A father of astronautics and an avid advocate of space exploration was born long before the space age and the car distribution. The last name and patronymic so rare for Russia came from the Polish background of his father, Eduard Ignatievich, who served at the state property office.
When he was a child, Tsiolkovsky had scarlatina and became almost deaf and lost the joy of talking to equals in age. He took all the joys from the books. And education — as he studied at home and libraries, he completed not only an elementary mathematics and physics course but also advanced algebra, analytical and spherical geometry. He then passed an examination without attending lectures to become a people’s teacher. Tsiolkovsky taught children and in his leisure time, he pursued science – chemistry, physics, and aerodynamics.
But Tsiolkovsky’s true passion was space. He is not without reason called the father of astronautics, as Tsiolkovsky’s ideas are the basis for the Russian rocket and missile engineering. He developed an equation bringing together the mass of a rocket and fuel and the speeds of the gases from the jet nozzle and from the rocket itself – Tsiolkovsky’s famous equation. He dated the page with his equation — 10 May 1897. From this date, we can safely count down the beginning of the space age in the human history.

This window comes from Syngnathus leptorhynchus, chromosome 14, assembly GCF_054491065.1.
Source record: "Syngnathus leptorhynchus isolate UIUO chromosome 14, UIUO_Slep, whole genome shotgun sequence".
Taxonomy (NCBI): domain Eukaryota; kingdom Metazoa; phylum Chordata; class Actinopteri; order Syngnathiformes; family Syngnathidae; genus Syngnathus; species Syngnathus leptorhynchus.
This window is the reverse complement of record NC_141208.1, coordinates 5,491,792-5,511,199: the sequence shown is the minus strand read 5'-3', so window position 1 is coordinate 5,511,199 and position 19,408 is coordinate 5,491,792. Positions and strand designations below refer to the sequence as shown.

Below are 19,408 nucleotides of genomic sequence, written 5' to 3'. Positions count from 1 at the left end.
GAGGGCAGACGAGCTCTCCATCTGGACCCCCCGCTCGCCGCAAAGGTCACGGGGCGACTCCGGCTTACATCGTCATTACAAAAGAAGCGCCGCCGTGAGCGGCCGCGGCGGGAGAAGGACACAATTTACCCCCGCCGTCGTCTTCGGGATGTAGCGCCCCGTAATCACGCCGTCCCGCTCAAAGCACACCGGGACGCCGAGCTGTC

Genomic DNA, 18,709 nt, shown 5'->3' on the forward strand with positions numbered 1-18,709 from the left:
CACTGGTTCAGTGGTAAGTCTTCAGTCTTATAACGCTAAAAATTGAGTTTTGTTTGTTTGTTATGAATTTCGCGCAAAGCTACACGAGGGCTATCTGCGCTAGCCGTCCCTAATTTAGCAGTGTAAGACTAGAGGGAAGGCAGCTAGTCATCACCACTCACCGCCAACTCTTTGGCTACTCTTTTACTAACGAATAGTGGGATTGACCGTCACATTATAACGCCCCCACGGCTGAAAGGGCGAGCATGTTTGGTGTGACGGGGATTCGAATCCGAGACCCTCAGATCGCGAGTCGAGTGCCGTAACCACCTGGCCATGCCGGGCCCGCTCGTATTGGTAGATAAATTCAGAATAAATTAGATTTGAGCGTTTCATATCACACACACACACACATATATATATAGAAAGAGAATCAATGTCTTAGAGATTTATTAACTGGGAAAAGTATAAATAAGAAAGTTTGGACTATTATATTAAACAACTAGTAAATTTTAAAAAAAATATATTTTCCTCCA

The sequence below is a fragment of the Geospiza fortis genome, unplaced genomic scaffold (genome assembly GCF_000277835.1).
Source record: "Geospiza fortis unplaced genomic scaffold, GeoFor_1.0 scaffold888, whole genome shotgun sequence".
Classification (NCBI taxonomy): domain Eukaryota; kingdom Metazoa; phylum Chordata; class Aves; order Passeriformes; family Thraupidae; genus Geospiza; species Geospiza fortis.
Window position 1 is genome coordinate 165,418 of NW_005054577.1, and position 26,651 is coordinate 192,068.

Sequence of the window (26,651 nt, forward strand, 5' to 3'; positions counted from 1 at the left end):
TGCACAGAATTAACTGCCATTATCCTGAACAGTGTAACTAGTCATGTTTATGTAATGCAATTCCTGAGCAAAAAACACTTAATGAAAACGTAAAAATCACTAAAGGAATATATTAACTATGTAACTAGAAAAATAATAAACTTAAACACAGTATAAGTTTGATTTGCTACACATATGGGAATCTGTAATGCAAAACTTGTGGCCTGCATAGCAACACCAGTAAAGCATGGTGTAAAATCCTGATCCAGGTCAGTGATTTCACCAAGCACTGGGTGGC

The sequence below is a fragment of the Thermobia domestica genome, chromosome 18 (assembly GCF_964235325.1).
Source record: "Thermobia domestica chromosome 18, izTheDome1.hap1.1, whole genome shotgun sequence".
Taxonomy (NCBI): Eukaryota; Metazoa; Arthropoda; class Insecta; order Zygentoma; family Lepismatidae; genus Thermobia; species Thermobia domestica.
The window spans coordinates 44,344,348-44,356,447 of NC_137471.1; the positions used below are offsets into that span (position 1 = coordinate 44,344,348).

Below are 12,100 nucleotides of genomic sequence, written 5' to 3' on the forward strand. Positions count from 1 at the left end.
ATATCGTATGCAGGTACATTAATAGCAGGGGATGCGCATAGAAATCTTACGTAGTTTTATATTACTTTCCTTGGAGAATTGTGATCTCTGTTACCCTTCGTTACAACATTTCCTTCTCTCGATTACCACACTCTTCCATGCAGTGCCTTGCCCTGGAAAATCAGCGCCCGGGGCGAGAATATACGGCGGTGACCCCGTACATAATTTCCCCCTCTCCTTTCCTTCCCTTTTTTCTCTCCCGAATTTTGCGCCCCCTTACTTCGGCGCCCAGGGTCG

Tsiolkovsky’s brilliant predictions came true – mankind left its cradle.
All his inventions and discoveries became a reality after his death — a multi-stage rocket, a liquid propellant jet engine, space stations. Tsiolkovsky predicted the laser and inexhaustibility of the atom, built a hot air balloon and proposed a full metal airship project, which fell on deaf ears at the Russian war ministry and eventually ended up in the hands of Graf von Zeppelin. He tried to get across his ideas to people and started writing science fiction.